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Friday, February 12, 2010

American History X

One of film's biggest mysteries has finally been answered satisfactorily (at least for me). That mystery, of course, is what happened to Tony Kaye? After directing, disowning and, finally, re-owning critical darling American History X Kaye basically disappeared from the cinema landscape. He briefly resurfaced (awkward pun intended) with the abortion documentary Lake of Fire, but has done nothing else.

After approximately 2 hours of intense detective work I believe I have cracked the case of Kaye's fade from the limelight. Like the drunken German tourist who rubs his feces on a Michelangelo at the L'ourve his photo is perhaps slapped over the entrance of every studio in Hollywood subtitled, do not give money for film-making. Not simply because of the legendary difficulties he provided the studio during the final cut of American History X but also because he made a pretty dreadful movie.

Part of me understands why American History X is so loved. The story is disturbing and attempts to explore a part of the human psyche few try to embrace. After all, Derek Vinyard a quasi-reformed, hate-spewing, Neo-Nazi, dash loving skinhead (played by Ed Norton) is not your typical movie hero. And, the black and white vignettes spliced into the story of Danny Vinyard (Derek's younger brother played by Edward Furlong) are often eerily transfixing and lend the film an, at times, classical feel. Some of the acting performances are even solid. Norton is much more believable as a raging white supremacist than as a bookish white equalist but his early-life scenes often make up for the forced timidity seen later in the movie. Furlong, is solid as his troubled younger brother and Beverly D'Angelo almost makes us see where Derek Vinyard's good side came from. Special mention should go to Elliot Gould whose character (brief as his appearances are) actually humanizes the targets of Norton's rage.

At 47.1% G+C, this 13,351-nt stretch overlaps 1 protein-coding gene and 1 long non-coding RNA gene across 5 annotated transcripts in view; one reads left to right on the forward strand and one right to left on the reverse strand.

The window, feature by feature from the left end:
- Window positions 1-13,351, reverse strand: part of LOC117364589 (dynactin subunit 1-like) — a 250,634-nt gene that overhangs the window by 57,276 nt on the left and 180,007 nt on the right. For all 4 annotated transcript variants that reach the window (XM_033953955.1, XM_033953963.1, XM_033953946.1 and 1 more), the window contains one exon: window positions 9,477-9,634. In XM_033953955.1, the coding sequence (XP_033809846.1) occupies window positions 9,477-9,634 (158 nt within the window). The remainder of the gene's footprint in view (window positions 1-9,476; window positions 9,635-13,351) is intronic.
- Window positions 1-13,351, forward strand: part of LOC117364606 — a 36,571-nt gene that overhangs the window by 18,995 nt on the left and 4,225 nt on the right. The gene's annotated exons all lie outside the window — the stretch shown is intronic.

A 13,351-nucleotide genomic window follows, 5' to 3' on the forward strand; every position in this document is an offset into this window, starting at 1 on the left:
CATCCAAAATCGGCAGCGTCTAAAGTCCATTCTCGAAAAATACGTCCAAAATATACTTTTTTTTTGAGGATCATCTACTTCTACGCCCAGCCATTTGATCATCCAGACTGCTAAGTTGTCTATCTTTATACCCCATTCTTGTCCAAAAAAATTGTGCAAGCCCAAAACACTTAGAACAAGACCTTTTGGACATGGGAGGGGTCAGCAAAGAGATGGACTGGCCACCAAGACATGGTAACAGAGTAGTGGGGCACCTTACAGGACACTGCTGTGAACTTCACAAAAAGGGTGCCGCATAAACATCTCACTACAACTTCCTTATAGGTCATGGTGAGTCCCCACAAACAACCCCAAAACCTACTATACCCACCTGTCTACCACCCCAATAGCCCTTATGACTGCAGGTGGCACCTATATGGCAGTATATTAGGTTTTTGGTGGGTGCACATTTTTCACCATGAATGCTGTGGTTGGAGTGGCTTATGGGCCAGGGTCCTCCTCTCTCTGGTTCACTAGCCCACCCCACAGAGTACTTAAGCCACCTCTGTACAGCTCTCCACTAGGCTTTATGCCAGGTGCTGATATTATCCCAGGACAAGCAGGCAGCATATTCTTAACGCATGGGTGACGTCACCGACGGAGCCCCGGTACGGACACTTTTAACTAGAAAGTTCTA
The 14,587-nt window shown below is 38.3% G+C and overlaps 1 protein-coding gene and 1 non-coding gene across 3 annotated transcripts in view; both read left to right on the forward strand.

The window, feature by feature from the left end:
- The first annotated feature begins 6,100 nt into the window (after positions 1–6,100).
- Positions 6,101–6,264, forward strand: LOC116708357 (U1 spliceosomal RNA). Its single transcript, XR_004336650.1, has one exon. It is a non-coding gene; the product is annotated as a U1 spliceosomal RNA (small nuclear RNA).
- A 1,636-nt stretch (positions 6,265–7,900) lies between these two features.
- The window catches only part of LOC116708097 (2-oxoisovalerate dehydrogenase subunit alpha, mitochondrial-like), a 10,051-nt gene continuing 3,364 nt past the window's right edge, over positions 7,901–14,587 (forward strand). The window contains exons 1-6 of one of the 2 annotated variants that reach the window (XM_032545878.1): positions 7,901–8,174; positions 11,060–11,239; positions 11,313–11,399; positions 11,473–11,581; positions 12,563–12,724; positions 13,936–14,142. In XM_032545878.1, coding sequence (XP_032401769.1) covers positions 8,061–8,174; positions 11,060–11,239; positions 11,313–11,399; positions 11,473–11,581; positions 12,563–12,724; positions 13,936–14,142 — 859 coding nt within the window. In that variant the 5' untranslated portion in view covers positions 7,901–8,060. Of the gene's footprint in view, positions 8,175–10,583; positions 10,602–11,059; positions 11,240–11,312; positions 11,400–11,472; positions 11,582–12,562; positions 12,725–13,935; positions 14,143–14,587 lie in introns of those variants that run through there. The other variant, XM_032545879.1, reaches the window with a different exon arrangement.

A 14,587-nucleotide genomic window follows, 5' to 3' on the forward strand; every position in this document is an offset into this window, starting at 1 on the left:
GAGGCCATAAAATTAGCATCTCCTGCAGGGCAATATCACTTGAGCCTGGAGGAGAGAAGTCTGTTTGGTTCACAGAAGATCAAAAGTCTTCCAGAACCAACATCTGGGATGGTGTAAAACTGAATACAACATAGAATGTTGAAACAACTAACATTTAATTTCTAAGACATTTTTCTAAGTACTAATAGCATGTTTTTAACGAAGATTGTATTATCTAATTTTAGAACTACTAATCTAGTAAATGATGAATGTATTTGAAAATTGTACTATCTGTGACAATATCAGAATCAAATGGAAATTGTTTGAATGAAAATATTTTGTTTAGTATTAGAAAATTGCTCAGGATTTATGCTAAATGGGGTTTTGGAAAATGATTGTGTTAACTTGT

However, that about accounts for the good in this movie. The majority of the dialogue indicates that the crux of the plot revolves around people doing anatomical impossibilities to each other and their mother's, and after the fiftieth mother was fucked the movie just started making me feel stupid, like an adult made to hang around with junior highers at the bus stop. I get that I'm supposed to loathe these characters but it's hard to hate a cartoon character.

I did find some enjoyment in the humor of this movie. Not, the obvious jokes but the unintentional kind. In one of the black and white scenes Ed Norton and his skinhead pals head down to the basketball court to play some black (apparently they're Crips) gangsters from the right to home court. As expected Norton and his Neo-Nazi pals drop dozens of F and N bombs while hooping it up. Unexpectedly, movie Norton is the second-coming of Jason "White Chocolate" Williams circa 1998. He busts out spin moves, behind the back layups and sick revers jams while the skinheads in the audience chant D-Fense! Perhaps the scene was intended to make me contemplate the extremes of Norton's character but, when you ask the viewer to believe that Norton's sidekick - a 300 lb. white supremacist - has mad hoopz skillz, it's hard not to laugh. Throw in some equally ridiculous scenes involving shower rape and the white supremacist rock show and its hard to take this movie seriously.

Sadly, this movie requires that kind of devotion from its audience. I think one has to buy the central conceit of the story - a man seeking redemption for himself and hope for his family - to get past the terribly paced plotting and underdeveloped character arcs. How does a man transform from thoughtful high-schooler to a raging, curb-stomping, skinhead and then back into a reformed family man? I'm not really sure. If I'm to believe American History X's story then all it takes is an out of the blue comment on African-American literature (and subsequent death) of a father figure that has less screen time than the 300 lb skinhead Lebron James to cause the initial transformation. And all it takes to turn Norton back is a few months folding sheets with a guy that dropped a television in the wrong place. It's hard to believe simple explanations like these in such a heavy handed drama.

So, while the ideas here are solid the execution often falls into the realm of ridiculity. In closing, I, like Ed Norton at the end of American History X, will drill into your head the main lesson to be learned from the previous paragraphs - you know, just in case the deep symbolism escaped you. American History X is bad.


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